But a few days later I was playing in the backyard when a family of chirping birdies lit down. “Get your B.B. gun! B.B. gun!” a voice yelled in my head. Almost immediately another still small voice said, “Hey, remember what your Dad said? You better obey him or you’ll be in big trouble!” Since nobody was home I thought I could pull a fast one and no one would ever know. The temptation was too great. I ran inside, grabbed my gun, crept outside, took aim, squeezed the trigger and HALLELUJAH, the great sharpshooter bagged his prey. I was jumping with glee; the impossible had happened. I hit a bird! Running over to pick up the birdie I wanted to share this victory with someone. About that time my Dad drove up and being so ecstatic I forgot his orders. Holding the bird by the foot I ran toward my Dad shouting, “Look Dad, I just shot this…” I learned a big lesson that day: “Be sure your sin will find you out!” For more info you can visit us online at www.JoyChristianMinistries.com. We invite you to come worship Jesus with us this Sunday at 10:00 a.m. right here in West Sacramento.
A vine clings to an oak tree and in so doing finds the protection in times of trial that preserves it. If a violent storm should arise and the vine is on the side of the tree away from the wind, the tree serves to protect the vine from the wind, which would otherwise tear it away and rip it into shreds. If the vine is on the exposed side of the tree, the wind serves only to press the vine closer to the tree it already clings to.
In the storms of life, God will at times set Himself between us and the fury of the storm and so protect us from it. At other times, He will expose us to the storm so that its ravages may serve to press us closer to Him. Yes, we have now entered into a new year with great expectations, but the storms of life will continue to rain upon us. That’s one thing we can count on. And we can also depend on the Lord to be the same yesterday, today, and forever. He will continue to keep and protect us from the horrific storms of life. What He did for us in the past He will continue to do for us in this new year. He won’t get weary with us.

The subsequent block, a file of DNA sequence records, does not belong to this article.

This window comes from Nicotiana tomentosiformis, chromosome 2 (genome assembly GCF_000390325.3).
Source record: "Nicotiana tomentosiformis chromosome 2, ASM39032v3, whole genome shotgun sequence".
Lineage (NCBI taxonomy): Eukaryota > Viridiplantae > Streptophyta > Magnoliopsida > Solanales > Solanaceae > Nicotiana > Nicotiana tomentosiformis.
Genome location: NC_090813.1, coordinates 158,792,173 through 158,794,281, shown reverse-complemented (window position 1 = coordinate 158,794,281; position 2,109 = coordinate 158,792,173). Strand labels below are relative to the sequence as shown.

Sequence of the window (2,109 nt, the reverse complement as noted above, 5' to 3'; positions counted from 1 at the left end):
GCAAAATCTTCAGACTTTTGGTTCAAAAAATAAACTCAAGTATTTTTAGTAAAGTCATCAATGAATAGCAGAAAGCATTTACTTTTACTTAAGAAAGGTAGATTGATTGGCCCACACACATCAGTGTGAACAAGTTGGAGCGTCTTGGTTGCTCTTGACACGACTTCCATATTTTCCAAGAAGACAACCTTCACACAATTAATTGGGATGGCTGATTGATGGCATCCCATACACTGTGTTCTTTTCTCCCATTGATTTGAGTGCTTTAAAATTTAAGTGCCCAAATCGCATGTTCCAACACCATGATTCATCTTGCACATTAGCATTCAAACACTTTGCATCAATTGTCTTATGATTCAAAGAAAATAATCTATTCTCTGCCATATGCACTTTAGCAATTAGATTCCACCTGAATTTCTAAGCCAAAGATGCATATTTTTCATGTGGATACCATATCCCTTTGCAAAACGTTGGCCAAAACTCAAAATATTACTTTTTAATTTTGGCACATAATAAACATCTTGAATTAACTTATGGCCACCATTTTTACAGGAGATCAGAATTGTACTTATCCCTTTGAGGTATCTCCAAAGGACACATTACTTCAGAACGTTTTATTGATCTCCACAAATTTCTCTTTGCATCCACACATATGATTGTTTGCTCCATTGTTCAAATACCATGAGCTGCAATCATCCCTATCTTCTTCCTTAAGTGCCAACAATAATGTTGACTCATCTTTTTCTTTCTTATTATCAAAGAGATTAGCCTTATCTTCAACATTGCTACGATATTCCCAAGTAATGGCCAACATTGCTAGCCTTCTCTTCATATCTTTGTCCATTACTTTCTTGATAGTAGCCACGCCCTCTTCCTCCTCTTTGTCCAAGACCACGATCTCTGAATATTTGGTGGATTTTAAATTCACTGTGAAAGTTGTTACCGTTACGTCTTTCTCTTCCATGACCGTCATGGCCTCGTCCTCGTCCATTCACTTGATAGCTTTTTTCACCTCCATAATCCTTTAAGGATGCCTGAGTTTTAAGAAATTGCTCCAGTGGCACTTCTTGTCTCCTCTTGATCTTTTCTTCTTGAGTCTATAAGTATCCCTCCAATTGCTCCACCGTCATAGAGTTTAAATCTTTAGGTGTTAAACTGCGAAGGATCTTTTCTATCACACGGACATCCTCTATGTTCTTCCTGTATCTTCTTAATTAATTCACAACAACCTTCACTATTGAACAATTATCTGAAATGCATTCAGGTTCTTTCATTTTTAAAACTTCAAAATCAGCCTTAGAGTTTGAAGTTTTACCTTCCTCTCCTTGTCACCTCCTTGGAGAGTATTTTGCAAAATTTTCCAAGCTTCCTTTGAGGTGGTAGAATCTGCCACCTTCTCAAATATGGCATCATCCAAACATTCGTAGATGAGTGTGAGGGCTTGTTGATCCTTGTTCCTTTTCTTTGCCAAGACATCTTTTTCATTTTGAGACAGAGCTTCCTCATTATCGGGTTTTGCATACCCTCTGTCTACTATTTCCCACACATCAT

I especially like how Nahum expresses the nature of God: “The Lord is good, a strong hold in the day of trouble; and He knoweth them that trust in Him” (Nahum 1:7). It would pay us to examine his words, because they are true and uplifting to the spirit, mind, and body. They will bring peace in times of trouble. Just think, “The Lord is good,” meaning that’s His personality. He is “a strong hold in the day of trouble.” We can depend on Him to defend and keep us through each trouble. He will not allow us to be crushed. And there is peace knowing that “He knows each and every one of us, by name, who trust in Him.” We are His dear children and He is our loving Father. He calls us by name.
Students of nature say, when the time comes an eagle will stir up the nest and turn her young ones out into mid-air, forcing them to use their wings. It may seem like a cruel thing to do, but the eagle knows what is best for her children. O.K., I’m going to say it. In a similar manner God allows His children to be disturbed by troubles to bring about an urgent sense of need for spiritual growth and maturity. Yes, there comes a time when we need to be teachers of the Word instead of students. We need to get off of the milk and get into the meat of God’s Word. And God presses us to do what He wants us to be.
When a wood sculptor wants to create a work of art, he starts with a log and begins to fashion it with a sharp chisel. He meticulously cuts and shapes that log until finally he has his finished product. The log, which might otherwise have been burned in a fireplace, has become a beautiful masterpiece that can be displayed on the mantle over the fireplace. God’s working in our lives may sometimes be painful, yet His ultimate purpose for us is to produce a masterpiece. Let’s make 2014 the year we change our attitude by allowing God to do His best work in us. This article was originally written by Pastor J.C. Myers, III on December 31, 2013. You can get more info online at www.JoyChristianMinistries.com.
Pastor J.C. Myers, III
Pastor J.C. founded Joy Christian Ministries in 1992. He was Sr. Pastor at Joy Christian Ministries in West Sacramento, California from 1992-2016. He was succeeded by his 2nd son, Pastor Brandon Myers who had been under his father's ministry and teaching for 39 years.